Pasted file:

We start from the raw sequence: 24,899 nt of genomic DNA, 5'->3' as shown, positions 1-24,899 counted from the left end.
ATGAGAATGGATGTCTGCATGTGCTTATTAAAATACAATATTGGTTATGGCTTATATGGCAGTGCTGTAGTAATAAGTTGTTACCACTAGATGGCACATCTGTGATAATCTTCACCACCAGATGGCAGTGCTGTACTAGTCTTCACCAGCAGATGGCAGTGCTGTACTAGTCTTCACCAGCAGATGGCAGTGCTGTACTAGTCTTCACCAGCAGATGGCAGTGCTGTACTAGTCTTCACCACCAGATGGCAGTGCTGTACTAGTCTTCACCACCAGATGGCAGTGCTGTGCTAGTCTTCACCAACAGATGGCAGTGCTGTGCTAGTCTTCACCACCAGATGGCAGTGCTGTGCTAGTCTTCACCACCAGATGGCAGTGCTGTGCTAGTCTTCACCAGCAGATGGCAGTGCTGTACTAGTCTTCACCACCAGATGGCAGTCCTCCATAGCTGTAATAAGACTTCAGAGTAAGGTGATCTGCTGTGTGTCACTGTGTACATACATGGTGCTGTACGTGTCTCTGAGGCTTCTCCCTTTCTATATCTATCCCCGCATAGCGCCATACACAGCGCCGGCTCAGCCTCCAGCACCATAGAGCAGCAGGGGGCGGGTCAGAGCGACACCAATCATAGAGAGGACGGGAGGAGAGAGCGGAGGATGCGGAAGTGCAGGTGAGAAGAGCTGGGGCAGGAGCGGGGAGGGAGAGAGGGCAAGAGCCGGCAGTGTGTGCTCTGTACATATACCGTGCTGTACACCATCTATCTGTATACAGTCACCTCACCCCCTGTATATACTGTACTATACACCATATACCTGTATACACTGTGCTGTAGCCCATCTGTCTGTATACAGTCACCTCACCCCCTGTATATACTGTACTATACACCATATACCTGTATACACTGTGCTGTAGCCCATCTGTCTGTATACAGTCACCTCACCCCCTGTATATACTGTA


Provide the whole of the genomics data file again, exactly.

We start from the raw sequence: 24,899 nt of genomic DNA, 5'->3' as shown, positions 1-24,899 counted from the left end.
ATGAGAATGGATGTCTGCATGTGCTTATTAAAATACAATATTGGTTATGGCTTATATGGCAGTGCTGTAGTAATAAGTTGTTACCACTAGATGGCACATCTGTGATAATCTTCACCACCAGATGGCAGTGCTGTACTAGTCTTCACCAGCAGATGGCAGTGCTGTACTAGTCTTCACCAGCAGATGGCAGTGCTGTACTAGTCTTCACCAGCAGATGGCAGTGCTGTACTAGTCTTCACCACCAGATGGCAGTGCTGTACTAGTCTTCACCACCAGATGGCAGTGCTGTGCTAGTCTTCACCAACAGATGGCAGTGCTGTGCTAGTCTTCACCACCAGATGGCAGTGCTGTGCTAGTCTTCACCACCAGATGGCAGTGCTGTGCTAGTCTTCACCAGCAGATGGCAGTGCTGTACTAGTCTTCACCACCAGATGGCAGTCCTCCATAGCTGTAATAAGACTTCAGAGTAAGGTGATCTGCTGTGTGTCACTGTGTACATACATGGTGCTGTACGTGTCTCTGAGGCTTCTCCCTTTCTATATCTATCCCCGCATAGCGCCATACACAGCGCCGGCTCAGCCTCCAGCACCATAGAGCAGCAGGGGGCGGGTCAGAGCGACACCAATCATAGAGAGGACGGGAGGAGAGAGCGGAGGATGCGGAAGTGCAGGTGAGAAGAGCTGGGGCAGGAGCGGGGAGGGAGAGAGGGCAAGAGCCGGCAGTGTGTGCTCTGTACATATACCGTGCTGTACACCATCTATCTGTATACAGTCACCTCACCCCCTGTATATACTGTACTATACACCATATACCTGTATACACTGTGCTGTAGCCCATCTGTCTGTATACAGTCACCTCACCCCCTGTATATACTGTACTATACACCATATACCTGTATACACTGTGCTGTAGCCCATCTGTCTGTATACAGTCACCTCACCCCCTGTATATACTGTA